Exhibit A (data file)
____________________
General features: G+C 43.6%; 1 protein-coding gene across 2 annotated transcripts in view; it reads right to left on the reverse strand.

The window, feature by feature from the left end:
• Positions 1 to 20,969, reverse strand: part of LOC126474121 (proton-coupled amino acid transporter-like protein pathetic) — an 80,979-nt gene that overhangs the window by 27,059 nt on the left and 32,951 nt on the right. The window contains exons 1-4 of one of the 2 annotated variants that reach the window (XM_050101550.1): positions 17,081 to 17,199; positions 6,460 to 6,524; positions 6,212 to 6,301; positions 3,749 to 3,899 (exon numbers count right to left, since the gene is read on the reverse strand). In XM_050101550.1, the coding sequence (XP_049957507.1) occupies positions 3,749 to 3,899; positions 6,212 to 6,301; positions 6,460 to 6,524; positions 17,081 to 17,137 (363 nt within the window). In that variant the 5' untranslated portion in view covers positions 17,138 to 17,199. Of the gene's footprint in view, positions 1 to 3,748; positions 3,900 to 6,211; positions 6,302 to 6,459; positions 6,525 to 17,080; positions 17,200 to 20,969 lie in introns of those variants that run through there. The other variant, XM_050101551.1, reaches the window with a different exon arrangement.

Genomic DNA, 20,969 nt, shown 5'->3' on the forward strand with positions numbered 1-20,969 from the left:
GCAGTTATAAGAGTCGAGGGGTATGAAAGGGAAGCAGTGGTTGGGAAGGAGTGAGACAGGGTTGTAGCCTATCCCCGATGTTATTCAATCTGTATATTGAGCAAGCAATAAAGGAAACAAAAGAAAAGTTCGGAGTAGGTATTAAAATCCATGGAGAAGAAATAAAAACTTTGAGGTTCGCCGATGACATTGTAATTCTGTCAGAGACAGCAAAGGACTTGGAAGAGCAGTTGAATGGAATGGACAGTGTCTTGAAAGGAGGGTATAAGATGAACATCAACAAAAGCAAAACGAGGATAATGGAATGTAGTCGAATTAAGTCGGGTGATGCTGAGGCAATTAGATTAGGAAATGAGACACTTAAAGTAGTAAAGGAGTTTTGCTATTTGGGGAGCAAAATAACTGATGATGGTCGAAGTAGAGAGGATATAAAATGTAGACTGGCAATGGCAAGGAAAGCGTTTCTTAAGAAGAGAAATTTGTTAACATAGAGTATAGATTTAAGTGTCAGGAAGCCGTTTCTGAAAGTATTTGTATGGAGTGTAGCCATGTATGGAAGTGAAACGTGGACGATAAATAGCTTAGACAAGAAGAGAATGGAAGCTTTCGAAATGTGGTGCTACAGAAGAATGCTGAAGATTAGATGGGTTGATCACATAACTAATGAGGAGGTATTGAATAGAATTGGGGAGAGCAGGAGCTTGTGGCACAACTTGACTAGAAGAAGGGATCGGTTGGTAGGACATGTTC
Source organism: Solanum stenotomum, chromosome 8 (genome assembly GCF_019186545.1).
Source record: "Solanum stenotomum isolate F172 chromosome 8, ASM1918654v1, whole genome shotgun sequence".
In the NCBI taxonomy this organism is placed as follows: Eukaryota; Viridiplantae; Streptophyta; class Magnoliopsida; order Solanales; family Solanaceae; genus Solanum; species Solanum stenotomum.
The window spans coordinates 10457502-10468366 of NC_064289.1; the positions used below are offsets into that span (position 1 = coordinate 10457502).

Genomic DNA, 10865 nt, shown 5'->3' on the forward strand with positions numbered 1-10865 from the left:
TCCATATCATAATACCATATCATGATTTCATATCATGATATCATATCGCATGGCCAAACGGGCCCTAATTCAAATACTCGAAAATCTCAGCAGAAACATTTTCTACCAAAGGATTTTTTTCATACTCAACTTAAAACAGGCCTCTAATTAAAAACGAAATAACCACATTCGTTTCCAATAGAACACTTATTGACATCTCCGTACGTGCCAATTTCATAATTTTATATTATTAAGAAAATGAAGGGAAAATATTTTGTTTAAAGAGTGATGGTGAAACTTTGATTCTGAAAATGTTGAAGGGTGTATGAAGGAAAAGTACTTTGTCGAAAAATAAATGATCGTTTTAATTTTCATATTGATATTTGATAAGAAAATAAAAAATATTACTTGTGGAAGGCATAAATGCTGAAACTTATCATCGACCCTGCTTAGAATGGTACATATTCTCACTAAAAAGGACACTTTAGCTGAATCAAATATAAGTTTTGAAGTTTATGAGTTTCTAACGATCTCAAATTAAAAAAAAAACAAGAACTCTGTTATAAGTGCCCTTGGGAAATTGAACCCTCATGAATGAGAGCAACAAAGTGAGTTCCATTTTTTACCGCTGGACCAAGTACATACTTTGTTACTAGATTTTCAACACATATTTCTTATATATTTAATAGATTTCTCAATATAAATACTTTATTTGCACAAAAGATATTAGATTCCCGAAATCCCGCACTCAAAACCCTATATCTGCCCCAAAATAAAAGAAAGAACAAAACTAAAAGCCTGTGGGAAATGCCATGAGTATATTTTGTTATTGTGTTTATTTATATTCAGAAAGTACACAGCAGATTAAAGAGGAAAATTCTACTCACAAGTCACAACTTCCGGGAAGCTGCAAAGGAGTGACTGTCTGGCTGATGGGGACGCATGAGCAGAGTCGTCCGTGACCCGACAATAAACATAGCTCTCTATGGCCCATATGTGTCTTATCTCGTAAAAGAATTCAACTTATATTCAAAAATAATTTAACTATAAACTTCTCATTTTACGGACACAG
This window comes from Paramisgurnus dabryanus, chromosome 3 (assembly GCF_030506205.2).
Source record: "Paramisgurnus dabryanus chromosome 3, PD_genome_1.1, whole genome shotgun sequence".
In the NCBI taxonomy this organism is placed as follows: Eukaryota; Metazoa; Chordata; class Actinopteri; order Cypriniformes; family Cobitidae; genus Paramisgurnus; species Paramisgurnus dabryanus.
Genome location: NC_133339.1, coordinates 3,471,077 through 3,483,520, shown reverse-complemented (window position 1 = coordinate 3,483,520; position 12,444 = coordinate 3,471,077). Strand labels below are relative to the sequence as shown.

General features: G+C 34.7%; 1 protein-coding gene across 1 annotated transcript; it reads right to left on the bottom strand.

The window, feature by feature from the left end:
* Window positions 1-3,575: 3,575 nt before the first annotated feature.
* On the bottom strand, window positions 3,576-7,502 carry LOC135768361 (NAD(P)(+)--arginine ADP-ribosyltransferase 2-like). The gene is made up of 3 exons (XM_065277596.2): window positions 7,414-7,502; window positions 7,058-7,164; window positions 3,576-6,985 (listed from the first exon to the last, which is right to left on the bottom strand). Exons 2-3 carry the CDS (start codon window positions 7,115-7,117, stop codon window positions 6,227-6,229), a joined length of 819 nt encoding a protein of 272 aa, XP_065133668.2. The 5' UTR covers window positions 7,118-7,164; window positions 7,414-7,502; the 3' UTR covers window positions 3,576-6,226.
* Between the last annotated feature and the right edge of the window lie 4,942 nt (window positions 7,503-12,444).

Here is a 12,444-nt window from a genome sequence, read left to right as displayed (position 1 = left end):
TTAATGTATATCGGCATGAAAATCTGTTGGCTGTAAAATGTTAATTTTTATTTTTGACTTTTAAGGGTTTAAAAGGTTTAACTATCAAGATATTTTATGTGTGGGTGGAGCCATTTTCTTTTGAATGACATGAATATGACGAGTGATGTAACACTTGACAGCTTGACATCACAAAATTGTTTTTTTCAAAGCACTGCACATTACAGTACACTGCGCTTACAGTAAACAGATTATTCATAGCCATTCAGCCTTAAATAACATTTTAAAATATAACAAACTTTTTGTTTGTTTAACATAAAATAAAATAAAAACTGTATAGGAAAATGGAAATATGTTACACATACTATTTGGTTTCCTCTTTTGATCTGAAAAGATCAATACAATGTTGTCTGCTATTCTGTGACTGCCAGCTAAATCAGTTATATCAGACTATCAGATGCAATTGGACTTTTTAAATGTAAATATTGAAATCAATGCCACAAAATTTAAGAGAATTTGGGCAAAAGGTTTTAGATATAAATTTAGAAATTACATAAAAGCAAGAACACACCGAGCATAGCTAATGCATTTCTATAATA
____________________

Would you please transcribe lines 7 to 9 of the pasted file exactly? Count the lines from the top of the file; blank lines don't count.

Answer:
Source record: "Solanum stenotomum isolate F172 chromosome 8, ASM1918654v1, whole genome shotgun sequence".
In the NCBI taxonomy this organism is placed as follows: Eukaryota; Viridiplantae; Streptophyta; class Magnoliopsida; order Solanales; family Solanaceae; genus Solanum; species Solanum stenotomum.
The window spans coordinates 10457502-10468366 of NC_064289.1; the positions used below are offsets into that span (position 1 = coordinate 10457502).